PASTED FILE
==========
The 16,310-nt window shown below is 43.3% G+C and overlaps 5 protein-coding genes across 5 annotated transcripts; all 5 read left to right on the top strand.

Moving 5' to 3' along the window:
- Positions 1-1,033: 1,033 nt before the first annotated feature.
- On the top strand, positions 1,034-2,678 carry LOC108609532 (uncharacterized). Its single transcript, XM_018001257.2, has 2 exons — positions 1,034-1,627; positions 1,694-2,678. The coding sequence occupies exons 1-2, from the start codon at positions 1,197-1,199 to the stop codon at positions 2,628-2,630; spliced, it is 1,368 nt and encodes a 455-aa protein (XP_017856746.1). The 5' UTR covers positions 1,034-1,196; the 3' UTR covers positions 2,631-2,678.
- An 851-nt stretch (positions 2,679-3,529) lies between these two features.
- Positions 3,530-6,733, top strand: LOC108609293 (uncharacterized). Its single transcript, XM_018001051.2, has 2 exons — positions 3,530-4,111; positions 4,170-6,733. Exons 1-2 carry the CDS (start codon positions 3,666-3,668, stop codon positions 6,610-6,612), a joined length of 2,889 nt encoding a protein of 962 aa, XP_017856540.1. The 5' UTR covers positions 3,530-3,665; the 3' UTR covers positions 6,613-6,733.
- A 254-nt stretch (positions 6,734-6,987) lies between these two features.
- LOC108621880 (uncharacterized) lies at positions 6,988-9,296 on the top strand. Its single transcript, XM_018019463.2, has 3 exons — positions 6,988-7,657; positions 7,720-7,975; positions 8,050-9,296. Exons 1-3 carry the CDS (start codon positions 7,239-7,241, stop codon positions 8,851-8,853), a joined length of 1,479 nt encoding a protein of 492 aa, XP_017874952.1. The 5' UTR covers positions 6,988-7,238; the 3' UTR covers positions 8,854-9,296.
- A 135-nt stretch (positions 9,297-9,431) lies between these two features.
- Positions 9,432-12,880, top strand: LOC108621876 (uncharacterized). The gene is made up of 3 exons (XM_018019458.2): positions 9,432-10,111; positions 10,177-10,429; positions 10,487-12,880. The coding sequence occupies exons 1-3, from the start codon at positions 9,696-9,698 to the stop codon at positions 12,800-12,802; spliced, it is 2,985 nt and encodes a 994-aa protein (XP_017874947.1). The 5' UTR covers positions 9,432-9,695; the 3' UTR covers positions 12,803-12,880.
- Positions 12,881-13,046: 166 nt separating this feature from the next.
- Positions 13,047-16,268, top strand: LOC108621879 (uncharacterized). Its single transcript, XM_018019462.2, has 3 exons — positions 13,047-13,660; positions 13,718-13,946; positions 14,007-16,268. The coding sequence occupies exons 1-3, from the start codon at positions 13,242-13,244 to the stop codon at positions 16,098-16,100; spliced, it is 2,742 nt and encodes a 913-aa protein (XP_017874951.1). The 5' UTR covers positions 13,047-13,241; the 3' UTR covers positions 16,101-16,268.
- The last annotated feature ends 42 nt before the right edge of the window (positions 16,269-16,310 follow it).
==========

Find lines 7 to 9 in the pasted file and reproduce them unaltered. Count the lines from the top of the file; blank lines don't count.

- A 254-nt stretch (positions 6,734-6,987) lies between these two features.
- LOC108621880 (uncharacterized) lies at positions 6,988-9,296 on the top strand. Its single transcript, XM_018019463.2, has 3 exons — positions 6,988-7,657; positions 7,720-7,975; positions 8,050-9,296. Exons 1-3 carry the CDS (start codon positions 7,239-7,241, stop codon positions 8,851-8,853), a joined length of 1,479 nt encoding a protein of 492 aa, XP_017874952.1. The 5' UTR covers positions 6,988-7,238; the 3' UTR covers positions 8,854-9,296.
- A 135-nt stretch (positions 9,297-9,431) lies between these two features.